Romans 7:7-8 I would not have known sin except through the law. For I would not have known covetousness unless the law had said, “You shall not covet.”8 But sin, taking opportunity by the commandment, produced in me all manner of evil desire. The sin that dominated Saul in his former life was covetousness of all kinds.
1 Corinthians 9:5 Have we no right to take along a wife who is a believer, even as the rest of the apostles, and the brothers of the Lord, and Cephas? This indicates that Paul was a single man. However there are people who believe he was married but had left his wife in order to follow Jesus as an apostle. They get that from the idea that he was closely connected to the Jewish Council where everyone was married. I do not think that this is strong enough proof to show that he was married and had left his wife. It is an argument from silence, therefore I don’t accept it as a doctrine. Plus he would not also say that he could take along a believing wife if he was married at the time as an apostle, even if he was divorced, because he taught that a wife is bound to her husband as long as he lives. (One Corinthians 7:39). That would go for the husband as well since marriage is a covenant between two people.
15:9 For I am the least of the apostles, who is not worthy to be called an apostle, because I persecuted the assembly of God. Paul’s memory of his former life still affected how he thought of himself as an apostle therefore calls himself the “least of the apostles.”
Galatians 1:13-15 For you have heard of my former conduct in Judaism, how I persecuted the church of God beyond measure and tried to destroy it. Saul went so far as to want to see the entire church of God destroyed completely so that nothing remained of it. 14 And I advanced in Judaism beyond many of my contemporaries in my own nation, being more exceedingly zealous for the traditions of my fathers. 15 But when it pleased God, who separated me from my mother’s womb and called me through His grace, Saul was a top student and disciple of the Pharisees. But notice that his zeal was mostly for the “traditions of my fathers.” The Pharisees held tradition equal with Scripture and often honor their tradition over Scripture (see Mark 7:8-13). Even though he was separated from the womb for service like the prophets Jeremiah or John the Baptist, he lived a sinful life up until his conversion.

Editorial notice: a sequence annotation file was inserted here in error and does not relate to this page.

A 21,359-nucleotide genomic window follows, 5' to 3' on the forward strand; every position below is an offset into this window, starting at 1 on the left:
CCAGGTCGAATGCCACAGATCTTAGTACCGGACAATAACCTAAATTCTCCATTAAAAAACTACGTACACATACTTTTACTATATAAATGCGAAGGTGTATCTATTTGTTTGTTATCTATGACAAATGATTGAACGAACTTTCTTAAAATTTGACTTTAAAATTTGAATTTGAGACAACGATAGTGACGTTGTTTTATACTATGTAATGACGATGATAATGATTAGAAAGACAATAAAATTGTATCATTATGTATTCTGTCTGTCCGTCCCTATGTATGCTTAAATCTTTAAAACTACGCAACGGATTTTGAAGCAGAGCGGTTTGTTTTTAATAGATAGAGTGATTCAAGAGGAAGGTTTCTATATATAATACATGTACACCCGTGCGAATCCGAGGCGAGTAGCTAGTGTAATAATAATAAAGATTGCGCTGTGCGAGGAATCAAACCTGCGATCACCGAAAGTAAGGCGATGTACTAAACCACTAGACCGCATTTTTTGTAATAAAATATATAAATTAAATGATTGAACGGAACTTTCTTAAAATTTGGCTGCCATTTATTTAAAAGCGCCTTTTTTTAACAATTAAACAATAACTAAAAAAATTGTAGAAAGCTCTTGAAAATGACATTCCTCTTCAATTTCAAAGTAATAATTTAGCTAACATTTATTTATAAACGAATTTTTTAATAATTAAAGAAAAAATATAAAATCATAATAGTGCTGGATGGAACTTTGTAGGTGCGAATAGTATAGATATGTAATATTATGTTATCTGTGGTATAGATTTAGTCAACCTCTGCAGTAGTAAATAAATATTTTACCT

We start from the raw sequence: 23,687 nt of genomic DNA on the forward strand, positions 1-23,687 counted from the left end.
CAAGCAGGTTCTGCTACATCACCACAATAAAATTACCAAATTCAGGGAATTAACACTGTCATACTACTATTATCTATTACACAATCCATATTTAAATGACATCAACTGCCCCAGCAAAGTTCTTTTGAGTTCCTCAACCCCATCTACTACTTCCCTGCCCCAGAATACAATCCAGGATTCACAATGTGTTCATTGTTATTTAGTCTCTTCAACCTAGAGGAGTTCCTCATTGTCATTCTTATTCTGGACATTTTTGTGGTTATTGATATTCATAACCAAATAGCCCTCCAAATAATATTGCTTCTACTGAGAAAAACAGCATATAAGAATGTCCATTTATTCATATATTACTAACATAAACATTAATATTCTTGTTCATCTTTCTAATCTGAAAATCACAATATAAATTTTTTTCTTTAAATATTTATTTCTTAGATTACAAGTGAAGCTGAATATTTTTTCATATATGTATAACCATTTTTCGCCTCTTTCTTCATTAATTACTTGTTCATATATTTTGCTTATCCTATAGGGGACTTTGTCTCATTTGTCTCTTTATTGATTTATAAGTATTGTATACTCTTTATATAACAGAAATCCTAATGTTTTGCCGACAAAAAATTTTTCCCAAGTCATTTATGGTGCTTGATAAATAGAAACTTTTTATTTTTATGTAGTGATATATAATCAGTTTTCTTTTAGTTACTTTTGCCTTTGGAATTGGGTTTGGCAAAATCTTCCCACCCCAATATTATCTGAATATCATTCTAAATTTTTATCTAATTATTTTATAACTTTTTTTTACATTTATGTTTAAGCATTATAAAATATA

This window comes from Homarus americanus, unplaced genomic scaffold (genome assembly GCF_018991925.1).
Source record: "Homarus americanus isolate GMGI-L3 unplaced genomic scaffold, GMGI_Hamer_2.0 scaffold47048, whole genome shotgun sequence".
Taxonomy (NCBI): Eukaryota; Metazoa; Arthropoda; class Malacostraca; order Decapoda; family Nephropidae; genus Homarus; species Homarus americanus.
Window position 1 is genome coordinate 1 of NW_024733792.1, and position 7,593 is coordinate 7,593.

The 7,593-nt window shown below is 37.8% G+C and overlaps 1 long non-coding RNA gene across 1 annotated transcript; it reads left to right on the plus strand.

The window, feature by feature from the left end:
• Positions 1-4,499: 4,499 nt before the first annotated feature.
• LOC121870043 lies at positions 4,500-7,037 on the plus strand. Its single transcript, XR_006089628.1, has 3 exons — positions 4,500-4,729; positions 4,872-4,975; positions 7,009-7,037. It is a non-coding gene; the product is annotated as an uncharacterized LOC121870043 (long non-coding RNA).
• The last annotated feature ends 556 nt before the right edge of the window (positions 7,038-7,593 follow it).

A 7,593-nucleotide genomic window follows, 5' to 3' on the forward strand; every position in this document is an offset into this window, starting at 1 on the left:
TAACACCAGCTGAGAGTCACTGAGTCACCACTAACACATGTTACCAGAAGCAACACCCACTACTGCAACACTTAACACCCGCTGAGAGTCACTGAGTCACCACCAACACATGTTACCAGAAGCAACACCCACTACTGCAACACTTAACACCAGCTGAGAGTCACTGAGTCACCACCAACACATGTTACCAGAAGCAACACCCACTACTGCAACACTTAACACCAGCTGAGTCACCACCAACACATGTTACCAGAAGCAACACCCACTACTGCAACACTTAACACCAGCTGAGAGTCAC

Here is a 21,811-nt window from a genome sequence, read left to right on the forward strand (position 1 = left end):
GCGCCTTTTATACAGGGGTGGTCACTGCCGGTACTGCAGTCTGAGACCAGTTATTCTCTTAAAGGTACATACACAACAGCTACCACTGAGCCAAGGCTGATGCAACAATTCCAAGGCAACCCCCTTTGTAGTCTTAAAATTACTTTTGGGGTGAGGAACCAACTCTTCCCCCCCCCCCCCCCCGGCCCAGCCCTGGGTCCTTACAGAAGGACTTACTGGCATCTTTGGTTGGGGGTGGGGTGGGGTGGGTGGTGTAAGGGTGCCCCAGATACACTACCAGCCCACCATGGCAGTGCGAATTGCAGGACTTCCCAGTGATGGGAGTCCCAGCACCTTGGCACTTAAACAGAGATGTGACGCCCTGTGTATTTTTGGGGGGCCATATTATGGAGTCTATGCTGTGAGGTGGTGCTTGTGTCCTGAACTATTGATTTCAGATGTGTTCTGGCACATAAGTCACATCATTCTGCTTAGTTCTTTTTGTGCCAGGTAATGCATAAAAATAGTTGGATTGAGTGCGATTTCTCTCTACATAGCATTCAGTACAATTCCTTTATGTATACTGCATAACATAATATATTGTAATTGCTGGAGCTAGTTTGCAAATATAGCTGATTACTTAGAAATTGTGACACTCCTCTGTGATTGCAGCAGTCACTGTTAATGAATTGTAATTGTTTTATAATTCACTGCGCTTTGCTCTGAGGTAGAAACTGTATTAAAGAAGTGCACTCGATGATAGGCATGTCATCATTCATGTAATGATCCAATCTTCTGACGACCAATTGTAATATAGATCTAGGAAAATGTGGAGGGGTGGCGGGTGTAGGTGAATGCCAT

Philippians 3:4-6 I also might have confidence in the flesh. If anyone else thinks he may have confidence in the flesh, I more so: 5 circumcised the eighth day, of the stock of Israel, of the tribe of Benjamin, a Hebrew of the Hebrews; concerning the law, a Pharisee; 6 concerning zeal, persecuting the church; concerning the righteousness which is in the law, blameless. Saul was a Benjaminite. The only other person in the Bible named Saul was also a Benjaminite. He was the first king of Israel. Interestingly, Saul is the last apostle of the Bible. (One Corinthians 15:8-9).
1 Timothy 1:13-16 although I was formerly a blasphemer, by speaking evil of Jesus and his people, a persecutor, one who seeks to harm another especially for religious or political views. And an insolent arrogant and insulting man; but I obtained mercy because I did it ignorantly in unbelief. Like those who crucified Jesus, “He did not know what he was doing.”
14 And the grace of our Lord was exceedingly abundant, with faith and love which are in Christ Jesus. 15 This is a faithful saying and worthy of all acceptance, that Christ Jesus came into the world to save sinners, of whom I am chief. This statement taken in context, that he is chief of sinners, refers to his prior life, not his current life as an apostle and Christian. 16 However, for this reason I obtained mercy, that in me first Jesus Christ might show all longsuffering, as a pattern to those who are going to believe on Him for everlasting life. Paul understood that even though he was separated from the womb the Lord allowed him to come to a fullness of sinfulness before saving him. Jesus had said, “he that is forgiven much, loves much.” Like the other main apostle Peter, he had reached a depth of sin before he was converted. Both Peter and Paul are patterns of those who would come to believe in Christ so that they can experience and teach that even the worst of sinners (Peter a denier of Christ, and Paul a persecutor of Christ) could be saved and turned into right–living, heaven–bound followers of Jesus Christ and his truth. If these men can be, so can we. He that begun a good work will complete it to the day of Christ. Phil. 1:6